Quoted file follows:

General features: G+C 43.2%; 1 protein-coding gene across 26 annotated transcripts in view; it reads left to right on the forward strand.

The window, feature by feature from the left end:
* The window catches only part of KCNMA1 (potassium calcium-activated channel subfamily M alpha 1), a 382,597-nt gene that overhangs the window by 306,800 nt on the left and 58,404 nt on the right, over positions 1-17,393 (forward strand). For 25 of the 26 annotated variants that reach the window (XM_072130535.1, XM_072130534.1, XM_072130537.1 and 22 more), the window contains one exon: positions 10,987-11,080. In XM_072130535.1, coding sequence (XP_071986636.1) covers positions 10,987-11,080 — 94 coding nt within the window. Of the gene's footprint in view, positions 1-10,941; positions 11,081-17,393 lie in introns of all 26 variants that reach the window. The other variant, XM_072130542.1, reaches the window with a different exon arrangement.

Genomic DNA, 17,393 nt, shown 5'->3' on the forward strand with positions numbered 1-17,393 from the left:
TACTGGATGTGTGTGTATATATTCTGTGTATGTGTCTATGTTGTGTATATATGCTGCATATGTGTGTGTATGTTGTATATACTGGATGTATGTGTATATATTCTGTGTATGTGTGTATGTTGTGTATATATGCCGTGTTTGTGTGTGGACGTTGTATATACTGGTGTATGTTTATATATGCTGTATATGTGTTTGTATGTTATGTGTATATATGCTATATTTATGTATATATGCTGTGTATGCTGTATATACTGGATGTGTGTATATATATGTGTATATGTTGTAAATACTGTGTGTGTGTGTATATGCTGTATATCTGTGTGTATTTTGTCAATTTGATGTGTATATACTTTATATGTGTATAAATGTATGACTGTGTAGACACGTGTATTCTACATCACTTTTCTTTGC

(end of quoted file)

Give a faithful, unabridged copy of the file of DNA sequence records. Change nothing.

General features: G+C 43.2%; 1 protein-coding gene across 26 annotated transcripts in view; it reads left to right on the forward strand.

The window, feature by feature from the left end:
* The window catches only part of KCNMA1 (potassium calcium-activated channel subfamily M alpha 1), a 382,597-nt gene that overhangs the window by 306,800 nt on the left and 58,404 nt on the right, over positions 1-17,393 (forward strand). For 25 of the 26 annotated variants that reach the window (XM_072130535.1, XM_072130534.1, XM_072130537.1 and 22 more), the window contains one exon: positions 10,987-11,080. In XM_072130535.1, coding sequence (XP_071986636.1) covers positions 10,987-11,080 — 94 coding nt within the window. Of the gene's footprint in view, positions 1-10,941; positions 11,081-17,393 lie in introns of all 26 variants that reach the window. The other variant, XM_072130542.1, reaches the window with a different exon arrangement.

Genomic DNA, 17,393 nt, shown 5'->3' on the forward strand with positions numbered 1-17,393 from the left:
TACTGGATGTGTGTGTATATATTCTGTGTATGTGTCTATGTTGTGTATATATGCTGCATATGTGTGTGTATGTTGTATATACTGGATGTATGTGTATATATTCTGTGTATGTGTGTATGTTGTGTATATATGCCGTGTTTGTGTGTGGACGTTGTATATACTGGTGTATGTTTATATATGCTGTATATGTGTTTGTATGTTATGTGTATATATGCTATATTTATGTATATATGCTGTGTATGCTGTATATACTGGATGTGTGTATATATATGTGTATATGTTGTAAATACTGTGTGTGTGTGTATATGCTGTATATCTGTGTGTATTTTGTCAATTTGATGTGTATATACTTTATATGTGTATAAATGTATGACTGTGTAGACACGTGTATTCTACATCACTTTTCTTTGC